Session Title: Virtual Poster Hall
Session Time: None. Available on demand.
Disclosures: Kevin Machino, DO: No financial relationships or conflicts of interest
Case Description: The patient presented to the emergency department with uncontrollable movements of the left upper and lower extremities for two days. Her exam was notable for choreoathetoid and flailing movements of the left arm and leg in varying frequencies. She had no other neurological deficits. She had diabetic ketoacidosis with anion gap of 25, ketonuria of 40 mg/dL, beta-hydroxybutyrate of 0.9 mmol/L, blood glucose of 374 mg/dL, and HgA1c of 14.3%. Initial CT Head, EEG, drug and metal screen were unremarkable. MRI Brain showed calcifications in the right posterior putamen.
Setting: Tertiary Care Hospital/Acute Inpatient Rehabilitation Hospital
Patient: A 70 year-old White female with history of diabetes, hypertension, hypothyroidism, depression, and anxiety. Assessment/
Results: The patient was given one dose of subcutaneous regular insulin and her blood glucose was eventually controlled with glargine, glimepiride, and metformin. Her symptoms improved with better glycemic control. She had deficits in self-care, transfers, and mobility. She completed a 10-day course of acute inpatient rehabilitation and was discharged home independent on all ADLs, transfers, and ambulation.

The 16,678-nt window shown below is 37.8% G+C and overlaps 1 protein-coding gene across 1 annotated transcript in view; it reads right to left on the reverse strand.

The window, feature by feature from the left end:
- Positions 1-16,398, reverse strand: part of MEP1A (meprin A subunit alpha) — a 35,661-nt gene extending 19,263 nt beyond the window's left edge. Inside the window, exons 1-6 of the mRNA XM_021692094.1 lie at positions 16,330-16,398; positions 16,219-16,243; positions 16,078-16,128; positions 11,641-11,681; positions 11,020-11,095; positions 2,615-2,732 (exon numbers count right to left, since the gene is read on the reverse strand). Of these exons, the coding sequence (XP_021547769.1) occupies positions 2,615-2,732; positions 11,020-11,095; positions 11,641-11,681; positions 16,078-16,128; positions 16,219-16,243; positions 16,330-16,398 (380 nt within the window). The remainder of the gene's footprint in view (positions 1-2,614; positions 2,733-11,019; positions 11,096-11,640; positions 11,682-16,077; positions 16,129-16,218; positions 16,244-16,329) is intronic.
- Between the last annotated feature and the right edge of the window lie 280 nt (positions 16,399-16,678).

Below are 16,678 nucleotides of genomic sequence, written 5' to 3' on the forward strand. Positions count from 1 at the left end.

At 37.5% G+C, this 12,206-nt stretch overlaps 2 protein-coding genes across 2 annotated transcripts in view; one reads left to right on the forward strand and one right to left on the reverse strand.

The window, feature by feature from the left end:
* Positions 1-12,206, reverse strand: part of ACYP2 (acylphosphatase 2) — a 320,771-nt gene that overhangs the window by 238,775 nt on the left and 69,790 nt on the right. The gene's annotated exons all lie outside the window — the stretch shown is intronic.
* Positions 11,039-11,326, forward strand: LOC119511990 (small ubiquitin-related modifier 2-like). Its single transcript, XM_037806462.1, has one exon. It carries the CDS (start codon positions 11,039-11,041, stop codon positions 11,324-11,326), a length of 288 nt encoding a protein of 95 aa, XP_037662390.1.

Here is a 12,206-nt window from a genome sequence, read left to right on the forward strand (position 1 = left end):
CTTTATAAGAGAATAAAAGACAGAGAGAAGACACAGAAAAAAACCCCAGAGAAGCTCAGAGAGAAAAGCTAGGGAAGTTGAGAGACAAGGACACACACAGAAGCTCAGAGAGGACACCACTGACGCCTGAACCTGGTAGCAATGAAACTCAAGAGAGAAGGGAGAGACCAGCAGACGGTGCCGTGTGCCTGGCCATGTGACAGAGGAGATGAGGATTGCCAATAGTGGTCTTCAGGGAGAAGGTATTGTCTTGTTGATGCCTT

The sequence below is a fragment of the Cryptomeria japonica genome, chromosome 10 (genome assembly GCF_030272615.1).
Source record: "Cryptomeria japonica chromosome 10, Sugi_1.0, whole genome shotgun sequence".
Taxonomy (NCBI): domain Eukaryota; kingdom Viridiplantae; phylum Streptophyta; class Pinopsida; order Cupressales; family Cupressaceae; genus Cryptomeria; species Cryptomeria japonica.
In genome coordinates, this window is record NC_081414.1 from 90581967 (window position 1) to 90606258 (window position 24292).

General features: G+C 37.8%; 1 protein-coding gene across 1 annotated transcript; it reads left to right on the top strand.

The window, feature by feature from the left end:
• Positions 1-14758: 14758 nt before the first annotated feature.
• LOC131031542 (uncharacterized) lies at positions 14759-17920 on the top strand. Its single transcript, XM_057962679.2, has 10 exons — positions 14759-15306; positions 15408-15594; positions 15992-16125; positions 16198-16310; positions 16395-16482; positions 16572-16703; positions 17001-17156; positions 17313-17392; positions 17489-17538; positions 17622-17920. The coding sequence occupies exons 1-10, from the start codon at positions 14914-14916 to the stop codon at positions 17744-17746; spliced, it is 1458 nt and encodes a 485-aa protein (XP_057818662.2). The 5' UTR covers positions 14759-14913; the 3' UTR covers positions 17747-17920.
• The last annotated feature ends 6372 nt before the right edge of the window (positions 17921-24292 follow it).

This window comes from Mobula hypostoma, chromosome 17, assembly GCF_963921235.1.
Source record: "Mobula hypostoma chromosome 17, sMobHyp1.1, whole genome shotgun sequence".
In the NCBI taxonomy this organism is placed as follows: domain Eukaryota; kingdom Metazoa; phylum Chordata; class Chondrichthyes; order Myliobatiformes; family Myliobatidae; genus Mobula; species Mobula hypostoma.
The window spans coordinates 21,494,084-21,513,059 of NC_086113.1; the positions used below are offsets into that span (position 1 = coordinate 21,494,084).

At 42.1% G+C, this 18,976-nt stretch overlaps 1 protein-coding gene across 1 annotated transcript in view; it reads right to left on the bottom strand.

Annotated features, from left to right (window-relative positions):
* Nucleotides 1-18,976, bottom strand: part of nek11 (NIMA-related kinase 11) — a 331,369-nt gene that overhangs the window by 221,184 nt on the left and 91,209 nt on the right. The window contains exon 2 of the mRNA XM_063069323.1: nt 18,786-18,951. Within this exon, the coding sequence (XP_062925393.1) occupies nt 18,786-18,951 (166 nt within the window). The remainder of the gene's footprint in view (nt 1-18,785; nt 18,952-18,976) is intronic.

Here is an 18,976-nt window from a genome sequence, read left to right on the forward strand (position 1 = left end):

Discussion: The incidence of hemichorea-hemiballismus syndrome (HCHB) is extremely rare with an estimated prevalence of less than 1 in 100,000. Majority of cases are associated with nonketotic hyperglycemia and found in elderly Asian females. There are very few reported cases of ketone-positive HCHB, all confirmed by urinalysis. This is the first reported case, to our knowledge, of HCHB secondary to ketotic hyperglycemia with both a positive serum beta-hydroxybutyrate and urine ketone findings. The hemiballistic movements are presumed to be due to contralateral basal ganglia involvement from hyperglycemia, as seen in our patient.
Conclusion: HCHB should be considered in patients with uncontrolled diabetes presenting with involuntary movements of the hemi-body. Early detection and correction of hyperglycemia can result in symptom resolution and favorable functional outcomes.
Level of Evidence: Level V
To cite this abstract in AMA style:Machino K. A Rare Case of Hemichorea-Hemiballism Induced by Ketotic Hyperglycemia: A Case Report [abstract]. PM R. 2020; 12(S1)(suppl 1). https://pmrjabstracts.org/abstract/a-rare-case-of-hemichorea-hemiballism-induced-by-ketotic-hyperglycemia-a-case-report/. Accessed July 30, 2021.
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